After living like kings in the first few weeks of the month, you can be sure that our pocket money rapidly dwindled and that by the last few days we had to put ourselves on a shoe-string budget. But, the beach still beckoned – when broke, we’d spend our weekends building intricate sandcastles, playing beach volleyball and racing crabs. One of my favourite past times was ‘hunting’ for food – we’d pry open succulent oyster shells  and have them raw (or with a touch of lemon when we were feeling fancy) and spend hours digging for clams, which were boiled and made into clam chowder. Hint: if you’re after fresh clams, look for small holes in the wet sand near the shoreline – these are left as a clam digs underground. When we were feeling super adventurous, we’d try to catch crabs, but after being pinched a few times we decided that was perhaps best left to the pros – our parents and fisher men.

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Mombasa Beach

Speaking of fishermen, beaches in Mombasa have several sellers roaming around, making the seashore an unexpected shopping destination. There are the fishermen who carry around nets of fresh catch and will offer to clean and cut whatever we’d buy. There were the ‘kikoi’ and ‘kanga’ sellers who’d sell colourful patterned cloth with Swahili proverbs that we’d use as cover ups and beach towels. Tourists were prime baits for shell sellers, who’d offer them exotic Nautilus shells that sometimes had little creatures still living in them. There were even a couple of enterprising hairdressers – raastamen as we’d call them who would fix our hair into dozens of tiny plaits or raastas.

Even some of our school lessons would be on the beach. Our teachers, no doubt as infatuated as us by the sea, would take us there to learn about rock formations or marine life. We’d also visit seaside historical sites like Fort Jesus, which was built by the Portuguese, or the Jumba Ruins or the ‘large houses of the slaves,’ which was also built to detect and battle sea attacks. As children, we’d pay little attention to the history lessons and instead immerse ourselves in pretend battles and games of hide and seek that would almost always end up with someone getting temporarily lost. Looking back, I now appreciate how culturally rich as well as beautiful and activity laden the city’s beaches are.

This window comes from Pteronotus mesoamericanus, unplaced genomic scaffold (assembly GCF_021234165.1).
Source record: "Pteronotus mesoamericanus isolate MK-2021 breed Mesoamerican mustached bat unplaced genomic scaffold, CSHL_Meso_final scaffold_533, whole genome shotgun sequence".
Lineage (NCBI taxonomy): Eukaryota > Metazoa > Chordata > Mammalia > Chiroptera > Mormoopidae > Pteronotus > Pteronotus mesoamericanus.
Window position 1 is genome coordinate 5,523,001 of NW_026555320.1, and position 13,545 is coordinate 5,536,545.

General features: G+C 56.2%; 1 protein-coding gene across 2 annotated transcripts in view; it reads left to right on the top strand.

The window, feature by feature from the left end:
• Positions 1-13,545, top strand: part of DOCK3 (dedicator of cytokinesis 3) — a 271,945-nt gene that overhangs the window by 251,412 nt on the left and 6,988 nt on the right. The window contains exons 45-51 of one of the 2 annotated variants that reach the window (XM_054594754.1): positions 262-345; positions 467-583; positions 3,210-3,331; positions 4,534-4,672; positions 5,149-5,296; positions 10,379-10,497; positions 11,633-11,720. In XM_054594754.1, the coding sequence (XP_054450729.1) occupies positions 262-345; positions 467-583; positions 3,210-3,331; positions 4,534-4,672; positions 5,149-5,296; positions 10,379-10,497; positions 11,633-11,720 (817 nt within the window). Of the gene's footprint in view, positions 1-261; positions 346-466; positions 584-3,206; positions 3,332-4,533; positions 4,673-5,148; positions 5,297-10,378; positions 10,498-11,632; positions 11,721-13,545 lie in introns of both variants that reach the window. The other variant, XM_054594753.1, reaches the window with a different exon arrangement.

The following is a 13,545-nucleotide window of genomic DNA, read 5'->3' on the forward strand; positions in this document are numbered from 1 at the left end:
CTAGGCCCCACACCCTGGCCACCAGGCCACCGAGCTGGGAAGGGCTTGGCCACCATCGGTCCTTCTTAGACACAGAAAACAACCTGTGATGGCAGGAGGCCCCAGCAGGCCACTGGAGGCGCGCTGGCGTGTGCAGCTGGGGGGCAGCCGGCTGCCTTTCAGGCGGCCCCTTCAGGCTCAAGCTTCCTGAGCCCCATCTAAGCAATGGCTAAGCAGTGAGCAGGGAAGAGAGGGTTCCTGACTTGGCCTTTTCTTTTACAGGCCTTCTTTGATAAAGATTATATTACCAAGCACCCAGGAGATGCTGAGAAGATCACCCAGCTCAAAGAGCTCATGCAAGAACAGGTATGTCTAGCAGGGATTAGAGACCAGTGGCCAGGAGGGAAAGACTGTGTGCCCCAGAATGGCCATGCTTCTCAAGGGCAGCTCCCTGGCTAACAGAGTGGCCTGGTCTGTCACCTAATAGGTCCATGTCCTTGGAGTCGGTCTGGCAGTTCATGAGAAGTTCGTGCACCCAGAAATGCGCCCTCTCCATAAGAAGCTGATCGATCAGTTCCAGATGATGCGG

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Mombasa Market

Many people talk about one-stop shopping destinations, but the beaches in Mombasa went (and still go) way past that. They combined sports, shopping, eating, partying and lounging around, making them the ultimate one stop entertainment destination.

Given the chance, wouldn’t you also want to be a Mombasa beach bum?

Karishma Joshi

Karishma Joshi

A childhood spent in Kenya and India gave Karishma a deep love for nature, culture and an insatiable need to keep travelling. When she's not wandering around the globe, she can be found in Mumbai - vicariously exploring with a good book, playing with her dogs and stuffing her face with sushi and sake.

1 Comment

  • Erika
    Erika

    I’m definitely a beach bum – although the sun doesn’t like me 🙁

    August 27, 2017 at 6:38 pm